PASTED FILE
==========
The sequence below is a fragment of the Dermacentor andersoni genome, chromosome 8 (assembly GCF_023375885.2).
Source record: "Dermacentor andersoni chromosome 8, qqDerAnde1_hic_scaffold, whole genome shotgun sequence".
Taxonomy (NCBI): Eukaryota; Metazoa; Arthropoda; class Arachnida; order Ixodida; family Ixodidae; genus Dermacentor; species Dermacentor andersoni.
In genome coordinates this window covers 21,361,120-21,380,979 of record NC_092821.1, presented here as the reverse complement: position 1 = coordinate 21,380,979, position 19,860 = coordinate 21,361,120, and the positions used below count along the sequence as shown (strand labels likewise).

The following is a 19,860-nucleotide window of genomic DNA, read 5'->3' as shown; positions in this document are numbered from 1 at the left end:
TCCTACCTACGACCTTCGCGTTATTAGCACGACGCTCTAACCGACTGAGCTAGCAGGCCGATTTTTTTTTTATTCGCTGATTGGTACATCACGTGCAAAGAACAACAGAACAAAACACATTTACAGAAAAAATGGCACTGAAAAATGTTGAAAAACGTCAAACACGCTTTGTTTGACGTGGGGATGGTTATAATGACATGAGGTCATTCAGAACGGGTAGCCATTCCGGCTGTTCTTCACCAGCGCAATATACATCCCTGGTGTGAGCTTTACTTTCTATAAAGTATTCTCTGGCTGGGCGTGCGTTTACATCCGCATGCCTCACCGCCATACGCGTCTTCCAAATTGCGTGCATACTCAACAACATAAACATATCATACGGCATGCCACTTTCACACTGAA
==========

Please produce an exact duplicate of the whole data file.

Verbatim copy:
The sequence below is a fragment of the Dermacentor andersoni genome, chromosome 8 (assembly GCF_023375885.2).
Source record: "Dermacentor andersoni chromosome 8, qqDerAnde1_hic_scaffold, whole genome shotgun sequence".
Taxonomy (NCBI): Eukaryota; Metazoa; Arthropoda; class Arachnida; order Ixodida; family Ixodidae; genus Dermacentor; species Dermacentor andersoni.
In genome coordinates this window covers 21,361,120-21,380,979 of record NC_092821.1, presented here as the reverse complement: position 1 = coordinate 21,380,979, position 19,860 = coordinate 21,361,120, and the positions used below count along the sequence as shown (strand labels likewise).

The following is a 19,860-nucleotide window of genomic DNA, read 5'->3' as shown; positions in this document are numbered from 1 at the left end:
TCCTACCTACGACCTTCGCGTTATTAGCACGACGCTCTAACCGACTGAGCTAGCAGGCCGATTTTTTTTTTATTCGCTGATTGGTACATCACGTGCAAAGAACAACAGAACAAAACACATTTACAGAAAAAATGGCACTGAAAAATGTTGAAAAACGTCAAACACGCTTTGTTTGACGTGGGGATGGTTATAATGACATGAGGTCATTCAGAACGGGTAGCCATTCCGGCTGTTCTTCACCAGCGCAATATACATCCCTGGTGTGAGCTTTACTTTCTATAAAGTATTCTCTGGCTGGGCGTGCGTTTACATCCGCATGCCTCACCGCCATACGCGTCTTCCAAATTGCGTGCATACTCAACAACATAAACATATCATACGGCATGCCACTTTCACACTGAA